Five Reasons You're Losing Money By Renting
2011 and 2012 brought us one of the best markets buyers have ever had to make a transition. A combination of low interest rates and bargain prices can allow someone to purchase a home with a lower monthly cost than we have seen in years. This market has continued into the current year. If you're able to buy now, you could lose tens of thousands of dollars, even by waiting a year or two.
Rent Money Is Gone Forever. When you rent a house or apartment, you're paying for your landlord's investment. When the property goes up in value, that benefit goes to your landlord. There is no return or profit on money you pay in rent, and you have not purchased ownership in anything. You are still making a mortgage payment. You're making the landlord's mortgage payment, PLUS something extra, so they can make a profit on their investment.
You Are Losing A Major Tax Deduction. There are several tax benefits associated with a home purchase and home ownership. You may be able to deduct interest paid on your loan, points paid on your loan, mortgage insurance premiums and real estate taxes paid, which can add up to thousands of dollars in deductions. Renters do not get any of these, so when you rent, you are paying taxes on a higher adjusted income.
Rent Goes Up, Mortgage Payments Don't. Landlords charge rent based on the current market, not based on when you moved in. Rent normally goes up at least every two or three years, and in many rental communities, it goes up every year. This means it will get more and more expensive to stay there. If you get a fixed-rate loan (which is generally the smart thing to do), your payments for principal and interest are established at the time you get the loan, based on the interest rate and the amount you borrow. The tax and insurance portions of your payment can increase, but this is not anywhere near as significant as the increases in rent.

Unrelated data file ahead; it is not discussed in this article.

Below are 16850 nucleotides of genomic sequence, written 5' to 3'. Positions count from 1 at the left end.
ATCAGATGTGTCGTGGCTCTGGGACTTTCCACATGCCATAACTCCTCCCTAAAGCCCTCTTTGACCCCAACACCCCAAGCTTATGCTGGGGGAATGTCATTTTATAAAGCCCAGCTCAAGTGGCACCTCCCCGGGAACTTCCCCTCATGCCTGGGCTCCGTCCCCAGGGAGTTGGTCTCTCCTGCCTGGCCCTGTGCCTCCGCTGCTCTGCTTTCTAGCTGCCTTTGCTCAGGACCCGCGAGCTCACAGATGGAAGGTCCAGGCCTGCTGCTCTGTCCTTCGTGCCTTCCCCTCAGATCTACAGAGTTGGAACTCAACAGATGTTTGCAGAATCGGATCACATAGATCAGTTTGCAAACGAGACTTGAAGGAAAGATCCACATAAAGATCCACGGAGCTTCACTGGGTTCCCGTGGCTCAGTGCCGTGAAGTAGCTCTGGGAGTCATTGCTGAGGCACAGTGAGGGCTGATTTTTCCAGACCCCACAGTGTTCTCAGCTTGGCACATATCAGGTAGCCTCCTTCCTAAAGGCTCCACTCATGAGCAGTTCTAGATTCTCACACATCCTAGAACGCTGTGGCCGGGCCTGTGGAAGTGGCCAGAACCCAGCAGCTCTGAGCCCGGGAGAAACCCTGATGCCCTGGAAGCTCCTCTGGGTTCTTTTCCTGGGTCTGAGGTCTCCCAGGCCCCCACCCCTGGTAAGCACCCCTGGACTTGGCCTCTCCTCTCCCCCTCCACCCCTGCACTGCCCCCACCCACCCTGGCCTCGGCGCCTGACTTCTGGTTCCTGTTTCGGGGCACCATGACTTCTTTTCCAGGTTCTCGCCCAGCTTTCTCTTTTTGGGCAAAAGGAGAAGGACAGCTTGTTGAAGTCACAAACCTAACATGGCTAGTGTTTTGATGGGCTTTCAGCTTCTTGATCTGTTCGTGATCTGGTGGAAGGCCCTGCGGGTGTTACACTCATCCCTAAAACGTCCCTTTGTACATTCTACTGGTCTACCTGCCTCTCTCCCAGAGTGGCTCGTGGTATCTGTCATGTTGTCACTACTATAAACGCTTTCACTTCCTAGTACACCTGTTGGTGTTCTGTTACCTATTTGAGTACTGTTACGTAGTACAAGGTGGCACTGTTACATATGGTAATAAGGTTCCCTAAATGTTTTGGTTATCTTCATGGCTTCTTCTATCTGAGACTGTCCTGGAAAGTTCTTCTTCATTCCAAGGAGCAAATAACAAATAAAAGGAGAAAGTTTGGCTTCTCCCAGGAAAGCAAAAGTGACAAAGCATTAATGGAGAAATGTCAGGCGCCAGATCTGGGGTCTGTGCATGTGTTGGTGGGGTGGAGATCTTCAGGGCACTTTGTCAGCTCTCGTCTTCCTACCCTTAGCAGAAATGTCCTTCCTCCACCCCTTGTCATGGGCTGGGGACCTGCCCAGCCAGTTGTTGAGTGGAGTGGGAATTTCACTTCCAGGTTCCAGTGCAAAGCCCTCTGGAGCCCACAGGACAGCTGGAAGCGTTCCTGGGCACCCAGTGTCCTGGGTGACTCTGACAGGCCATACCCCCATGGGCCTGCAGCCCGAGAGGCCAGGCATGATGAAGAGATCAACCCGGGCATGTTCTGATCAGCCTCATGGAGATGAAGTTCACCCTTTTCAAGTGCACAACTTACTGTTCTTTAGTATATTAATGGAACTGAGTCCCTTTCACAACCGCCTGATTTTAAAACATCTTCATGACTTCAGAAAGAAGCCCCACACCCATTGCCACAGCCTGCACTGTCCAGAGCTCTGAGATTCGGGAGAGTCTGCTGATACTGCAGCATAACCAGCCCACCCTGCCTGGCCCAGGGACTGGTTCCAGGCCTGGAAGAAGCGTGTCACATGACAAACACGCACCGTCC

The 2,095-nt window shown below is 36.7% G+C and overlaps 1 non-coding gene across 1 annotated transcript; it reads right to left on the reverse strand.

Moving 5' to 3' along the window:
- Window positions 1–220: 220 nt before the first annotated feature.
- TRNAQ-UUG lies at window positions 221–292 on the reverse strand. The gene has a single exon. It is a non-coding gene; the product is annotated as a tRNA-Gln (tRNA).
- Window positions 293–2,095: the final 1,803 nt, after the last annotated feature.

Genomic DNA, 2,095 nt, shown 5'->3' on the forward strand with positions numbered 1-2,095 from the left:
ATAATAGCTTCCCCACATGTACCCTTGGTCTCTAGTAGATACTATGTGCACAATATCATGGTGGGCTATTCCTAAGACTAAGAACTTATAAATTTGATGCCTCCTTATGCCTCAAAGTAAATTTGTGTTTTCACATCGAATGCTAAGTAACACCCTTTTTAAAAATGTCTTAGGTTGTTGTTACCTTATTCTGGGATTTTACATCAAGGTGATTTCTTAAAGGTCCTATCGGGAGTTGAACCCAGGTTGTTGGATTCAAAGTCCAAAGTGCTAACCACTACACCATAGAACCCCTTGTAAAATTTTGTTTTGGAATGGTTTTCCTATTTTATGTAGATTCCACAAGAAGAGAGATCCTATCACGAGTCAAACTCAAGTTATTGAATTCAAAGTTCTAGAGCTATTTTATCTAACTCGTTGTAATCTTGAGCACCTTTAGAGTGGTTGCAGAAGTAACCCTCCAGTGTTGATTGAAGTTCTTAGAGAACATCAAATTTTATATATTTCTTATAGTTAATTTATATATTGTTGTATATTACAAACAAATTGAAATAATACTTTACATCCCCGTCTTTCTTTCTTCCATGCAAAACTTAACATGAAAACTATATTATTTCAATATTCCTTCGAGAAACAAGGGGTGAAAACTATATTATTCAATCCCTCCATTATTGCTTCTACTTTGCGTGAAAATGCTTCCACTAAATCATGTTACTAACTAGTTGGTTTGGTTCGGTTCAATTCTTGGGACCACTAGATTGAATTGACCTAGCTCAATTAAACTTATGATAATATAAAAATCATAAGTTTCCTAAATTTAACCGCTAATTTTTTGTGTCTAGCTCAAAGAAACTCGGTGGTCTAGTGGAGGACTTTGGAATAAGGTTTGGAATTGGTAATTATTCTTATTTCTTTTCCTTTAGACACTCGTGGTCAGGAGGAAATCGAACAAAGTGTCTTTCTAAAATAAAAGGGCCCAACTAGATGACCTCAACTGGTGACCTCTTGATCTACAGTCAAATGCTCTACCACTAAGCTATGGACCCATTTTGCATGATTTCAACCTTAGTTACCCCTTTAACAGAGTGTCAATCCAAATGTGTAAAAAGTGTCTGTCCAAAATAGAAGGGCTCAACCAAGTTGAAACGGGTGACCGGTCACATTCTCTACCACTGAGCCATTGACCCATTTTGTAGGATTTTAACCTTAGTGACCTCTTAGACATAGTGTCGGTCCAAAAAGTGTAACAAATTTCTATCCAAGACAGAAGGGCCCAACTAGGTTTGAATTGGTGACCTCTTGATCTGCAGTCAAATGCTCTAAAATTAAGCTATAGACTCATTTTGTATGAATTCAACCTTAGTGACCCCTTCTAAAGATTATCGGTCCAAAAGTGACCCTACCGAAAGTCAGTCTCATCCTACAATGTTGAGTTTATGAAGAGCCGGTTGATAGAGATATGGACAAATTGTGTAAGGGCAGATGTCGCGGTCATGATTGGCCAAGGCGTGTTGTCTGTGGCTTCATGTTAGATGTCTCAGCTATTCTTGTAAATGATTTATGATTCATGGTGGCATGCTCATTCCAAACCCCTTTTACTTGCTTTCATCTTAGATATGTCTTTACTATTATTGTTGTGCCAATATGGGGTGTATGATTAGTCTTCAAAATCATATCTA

Your Own Home Is An Investment With A Guaranteed Tenant. Any investor would be thrilled to have an investment property that is always rented. If you're renting, you are paying the money anyway, but to cover your landlord's investment, not your own. If you spend that same money towards a mortgage payment, it is paying off YOUR investment. If you choose to bring in a roommate, then someone else can be helping you pay for your investment. Plus the main person living in the house is someone you like - YOU!
When You Own You Are Building Up Equity. Equity is the interest you have in a property, and it has value. Equity is built up in two ways, by having the value of the property increase, and by paying down the balance of the loan. If you stay in a house for the life of a thirty-year loan, you could gain hundreds of thousands of dollars. Many homes purchased in the 1970's for $60,000 are worth over $300,000 now, and are paid off, so it's 100% an asset for the seller. If you sell your house after five or ten years and buy a new one, you will transfer that equity over to your new home. If you rent over the same thirty years, you will spend hundreds of thousands more, and have ZERO!